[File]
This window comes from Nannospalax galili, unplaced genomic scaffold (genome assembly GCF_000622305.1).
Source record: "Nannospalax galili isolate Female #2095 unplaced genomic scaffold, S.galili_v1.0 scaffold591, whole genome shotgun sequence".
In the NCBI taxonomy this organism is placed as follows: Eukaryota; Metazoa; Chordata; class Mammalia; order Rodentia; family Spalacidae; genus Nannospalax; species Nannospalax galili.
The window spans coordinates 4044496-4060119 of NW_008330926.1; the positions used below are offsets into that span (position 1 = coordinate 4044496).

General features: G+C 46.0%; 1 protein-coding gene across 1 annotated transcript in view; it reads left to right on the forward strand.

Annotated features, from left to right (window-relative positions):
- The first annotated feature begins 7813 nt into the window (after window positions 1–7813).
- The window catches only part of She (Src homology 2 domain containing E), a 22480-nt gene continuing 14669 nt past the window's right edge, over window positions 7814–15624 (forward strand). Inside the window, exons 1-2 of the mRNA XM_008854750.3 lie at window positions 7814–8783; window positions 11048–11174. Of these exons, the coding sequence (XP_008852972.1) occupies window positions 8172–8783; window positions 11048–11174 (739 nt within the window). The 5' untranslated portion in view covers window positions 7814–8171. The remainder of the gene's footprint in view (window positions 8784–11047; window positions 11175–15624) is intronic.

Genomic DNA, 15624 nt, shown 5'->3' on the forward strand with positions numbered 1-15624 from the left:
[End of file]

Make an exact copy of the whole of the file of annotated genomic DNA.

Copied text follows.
This window comes from Nannospalax galili, unplaced genomic scaffold (genome assembly GCF_000622305.1).
Source record: "Nannospalax galili isolate Female #2095 unplaced genomic scaffold, S.galili_v1.0 scaffold591, whole genome shotgun sequence".
In the NCBI taxonomy this organism is placed as follows: Eukaryota; Metazoa; Chordata; class Mammalia; order Rodentia; family Spalacidae; genus Nannospalax; species Nannospalax galili.
The window spans coordinates 4044496-4060119 of NW_008330926.1; the positions used below are offsets into that span (position 1 = coordinate 4044496).

General features: G+C 46.0%; 1 protein-coding gene across 1 annotated transcript in view; it reads left to right on the forward strand.

Annotated features, from left to right (window-relative positions):
- The first annotated feature begins 7813 nt into the window (after window positions 1–7813).
- The window catches only part of She (Src homology 2 domain containing E), a 22480-nt gene continuing 14669 nt past the window's right edge, over window positions 7814–15624 (forward strand). Inside the window, exons 1-2 of the mRNA XM_008854750.3 lie at window positions 7814–8783; window positions 11048–11174. Of these exons, the coding sequence (XP_008852972.1) occupies window positions 8172–8783; window positions 11048–11174 (739 nt within the window). The 5' untranslated portion in view covers window positions 7814–8171. The remainder of the gene's footprint in view (window positions 8784–11047; window positions 11175–15624) is intronic.

Genomic DNA, 15624 nt, shown 5'->3' on the forward strand with positions numbered 1-15624 from the left: